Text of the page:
UK homeowners desperate to sell their property in a slowing market have slashed their offer price by an average of £25,562, according to new figures from property website Zoopla.
An analysis of house price data across its website for November reveals that 35 per cent of properties on the market had been marked down, with average prices in London being cut by more than £50,000.
As a proportion of property price, Stockton-on-Tees saw the largest reductions, with homes in the town marked down by £13,350 – or 8 per cent on average – since being listed.
This was closely followed by Darlington and Bishop Auckland, where property was reduced by £12,285, or 7.88 per cent, and £10,573, or 7.86 per cent, respectively.
In London, 39 per cent of property listings were reduced in price, up from 37 per cent that were cut during the month of July. The average price reduction in London was £53,251 – or 7.4 per cent.
Kensington and Chelsea was the most discounted borough in value terms, with prices knocked down by £129,559 on average – representing 7.9 per cent of the total property price.
Camberley in Surrey had the largest proportion of discounted homes, with 54 per cent of properties marked down from the original price by an average of £30,382, or 6.7 per cent – the property website found.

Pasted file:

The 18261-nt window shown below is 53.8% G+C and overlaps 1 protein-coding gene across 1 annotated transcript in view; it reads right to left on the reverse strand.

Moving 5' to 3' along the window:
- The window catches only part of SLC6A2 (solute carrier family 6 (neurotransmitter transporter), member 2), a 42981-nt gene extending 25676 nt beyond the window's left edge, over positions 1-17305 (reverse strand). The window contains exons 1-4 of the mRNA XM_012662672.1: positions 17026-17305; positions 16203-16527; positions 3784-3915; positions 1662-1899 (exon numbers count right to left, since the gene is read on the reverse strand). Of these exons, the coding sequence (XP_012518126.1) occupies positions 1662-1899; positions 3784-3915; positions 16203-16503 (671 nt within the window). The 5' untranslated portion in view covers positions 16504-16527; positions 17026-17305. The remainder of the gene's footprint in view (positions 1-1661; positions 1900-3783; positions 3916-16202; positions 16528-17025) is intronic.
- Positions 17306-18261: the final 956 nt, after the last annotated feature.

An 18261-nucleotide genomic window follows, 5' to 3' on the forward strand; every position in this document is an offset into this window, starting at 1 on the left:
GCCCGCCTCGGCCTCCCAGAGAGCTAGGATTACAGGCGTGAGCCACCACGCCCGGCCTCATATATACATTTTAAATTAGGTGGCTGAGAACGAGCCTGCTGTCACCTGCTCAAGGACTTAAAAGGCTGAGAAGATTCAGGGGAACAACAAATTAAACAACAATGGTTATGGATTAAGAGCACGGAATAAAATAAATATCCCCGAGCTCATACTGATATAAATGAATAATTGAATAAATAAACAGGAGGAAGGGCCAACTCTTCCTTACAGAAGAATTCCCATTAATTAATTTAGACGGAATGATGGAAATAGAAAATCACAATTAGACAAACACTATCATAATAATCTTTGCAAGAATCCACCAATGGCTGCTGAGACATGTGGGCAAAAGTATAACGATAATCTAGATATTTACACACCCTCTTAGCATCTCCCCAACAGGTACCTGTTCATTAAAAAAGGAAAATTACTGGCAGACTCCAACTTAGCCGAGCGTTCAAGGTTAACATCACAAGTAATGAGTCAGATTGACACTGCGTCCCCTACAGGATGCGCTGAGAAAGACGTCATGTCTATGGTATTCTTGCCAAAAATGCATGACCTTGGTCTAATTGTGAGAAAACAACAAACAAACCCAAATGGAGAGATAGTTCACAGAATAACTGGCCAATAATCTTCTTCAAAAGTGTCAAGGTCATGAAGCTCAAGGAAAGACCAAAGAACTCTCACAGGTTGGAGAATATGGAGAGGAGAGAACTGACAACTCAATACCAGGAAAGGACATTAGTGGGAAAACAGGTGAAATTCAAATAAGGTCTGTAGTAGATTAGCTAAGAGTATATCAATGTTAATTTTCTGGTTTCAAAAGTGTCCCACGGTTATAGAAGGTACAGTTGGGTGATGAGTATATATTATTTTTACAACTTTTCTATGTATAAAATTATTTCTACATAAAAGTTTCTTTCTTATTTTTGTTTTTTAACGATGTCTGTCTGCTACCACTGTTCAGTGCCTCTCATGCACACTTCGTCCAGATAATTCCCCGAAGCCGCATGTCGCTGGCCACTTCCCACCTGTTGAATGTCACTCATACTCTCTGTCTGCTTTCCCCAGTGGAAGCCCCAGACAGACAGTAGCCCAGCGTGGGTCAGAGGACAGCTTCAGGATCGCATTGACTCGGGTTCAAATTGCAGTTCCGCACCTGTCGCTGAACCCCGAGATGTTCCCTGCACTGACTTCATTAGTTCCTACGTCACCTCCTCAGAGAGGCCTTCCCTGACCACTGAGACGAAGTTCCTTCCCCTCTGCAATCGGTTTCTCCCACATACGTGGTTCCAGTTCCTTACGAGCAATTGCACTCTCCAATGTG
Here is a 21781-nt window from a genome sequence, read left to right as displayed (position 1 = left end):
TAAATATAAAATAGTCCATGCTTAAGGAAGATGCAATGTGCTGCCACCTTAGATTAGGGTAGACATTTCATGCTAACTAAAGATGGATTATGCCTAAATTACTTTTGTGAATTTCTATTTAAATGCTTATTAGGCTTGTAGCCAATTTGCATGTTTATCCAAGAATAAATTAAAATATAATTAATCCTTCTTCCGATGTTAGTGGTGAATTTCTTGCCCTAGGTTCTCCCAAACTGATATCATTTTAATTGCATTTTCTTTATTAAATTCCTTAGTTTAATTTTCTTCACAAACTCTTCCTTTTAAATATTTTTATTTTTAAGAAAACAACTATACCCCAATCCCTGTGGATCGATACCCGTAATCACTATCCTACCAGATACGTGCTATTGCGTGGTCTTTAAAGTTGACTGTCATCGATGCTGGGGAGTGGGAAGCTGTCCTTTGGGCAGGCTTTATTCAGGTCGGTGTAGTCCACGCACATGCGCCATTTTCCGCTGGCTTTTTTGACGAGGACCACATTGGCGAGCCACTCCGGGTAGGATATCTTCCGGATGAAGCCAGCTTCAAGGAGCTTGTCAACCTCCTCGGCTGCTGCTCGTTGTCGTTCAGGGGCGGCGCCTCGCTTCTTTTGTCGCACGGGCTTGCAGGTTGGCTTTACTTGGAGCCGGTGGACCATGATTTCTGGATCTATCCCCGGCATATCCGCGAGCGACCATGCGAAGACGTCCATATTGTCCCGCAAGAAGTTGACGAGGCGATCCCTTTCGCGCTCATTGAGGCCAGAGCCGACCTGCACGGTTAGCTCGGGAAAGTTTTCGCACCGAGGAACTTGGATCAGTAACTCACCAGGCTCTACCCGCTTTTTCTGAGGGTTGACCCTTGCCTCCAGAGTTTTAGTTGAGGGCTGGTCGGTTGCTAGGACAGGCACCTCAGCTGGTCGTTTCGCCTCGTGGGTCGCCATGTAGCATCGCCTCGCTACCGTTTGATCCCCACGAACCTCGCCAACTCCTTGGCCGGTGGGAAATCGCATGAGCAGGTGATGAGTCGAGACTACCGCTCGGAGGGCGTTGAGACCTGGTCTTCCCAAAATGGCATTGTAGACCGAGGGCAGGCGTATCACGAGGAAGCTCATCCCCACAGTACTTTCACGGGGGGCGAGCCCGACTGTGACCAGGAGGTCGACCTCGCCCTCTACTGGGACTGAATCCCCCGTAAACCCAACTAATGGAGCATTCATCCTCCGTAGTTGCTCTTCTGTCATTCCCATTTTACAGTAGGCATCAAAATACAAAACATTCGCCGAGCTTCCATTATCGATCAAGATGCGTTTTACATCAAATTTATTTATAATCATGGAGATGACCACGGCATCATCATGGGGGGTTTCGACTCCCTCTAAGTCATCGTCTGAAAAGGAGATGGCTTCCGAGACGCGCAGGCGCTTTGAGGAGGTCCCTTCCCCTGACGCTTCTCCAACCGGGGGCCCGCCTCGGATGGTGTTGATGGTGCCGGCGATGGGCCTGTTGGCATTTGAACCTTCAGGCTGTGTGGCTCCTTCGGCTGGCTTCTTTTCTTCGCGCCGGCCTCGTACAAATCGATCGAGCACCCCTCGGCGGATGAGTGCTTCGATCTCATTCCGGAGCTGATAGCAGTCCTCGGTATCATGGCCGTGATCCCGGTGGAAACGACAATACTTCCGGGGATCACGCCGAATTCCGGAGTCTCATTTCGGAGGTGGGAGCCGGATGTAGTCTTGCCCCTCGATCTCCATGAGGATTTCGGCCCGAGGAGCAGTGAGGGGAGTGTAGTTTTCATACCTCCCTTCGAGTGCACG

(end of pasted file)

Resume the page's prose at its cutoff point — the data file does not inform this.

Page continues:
Zoopla said that towns in Scotland and Northern England have proved more resilient to discounts.
Just 16 per cent of homes in Edinburgh were reduced in November, followed by Salford where 19 per cent were cut, Glasgow at 22 per cent and Manchester at 25 per cent.
Lawrence Hall, spokesperson for Zoopla, said the increase in the number of reduced properties currently on the market is good news for first-time buyers.
“A slight rise in levels of discounting is to be expected at this time of year when house hunters are likely to be delaying their property search until activity picks up in January,” he said.
“Those on the lookout for a bargain should consider looking in Camberley or Kingston-upon-Thames in the South, or areas of the North East, home to some of Britain’s biggest discounts,” he added.
Housing market activity remains subdued. Rising inflation and low wage growth have led to affordability pressures, with many buyers adopting a more cautious approach and putting off purchases.
Recent figures from Nationwide show that house price growth slowed again in November, with average monthly property prices edging up just 0.1 per cent.
House prices had previously risen 0.2 per cent in October and 0.4 per cent in September.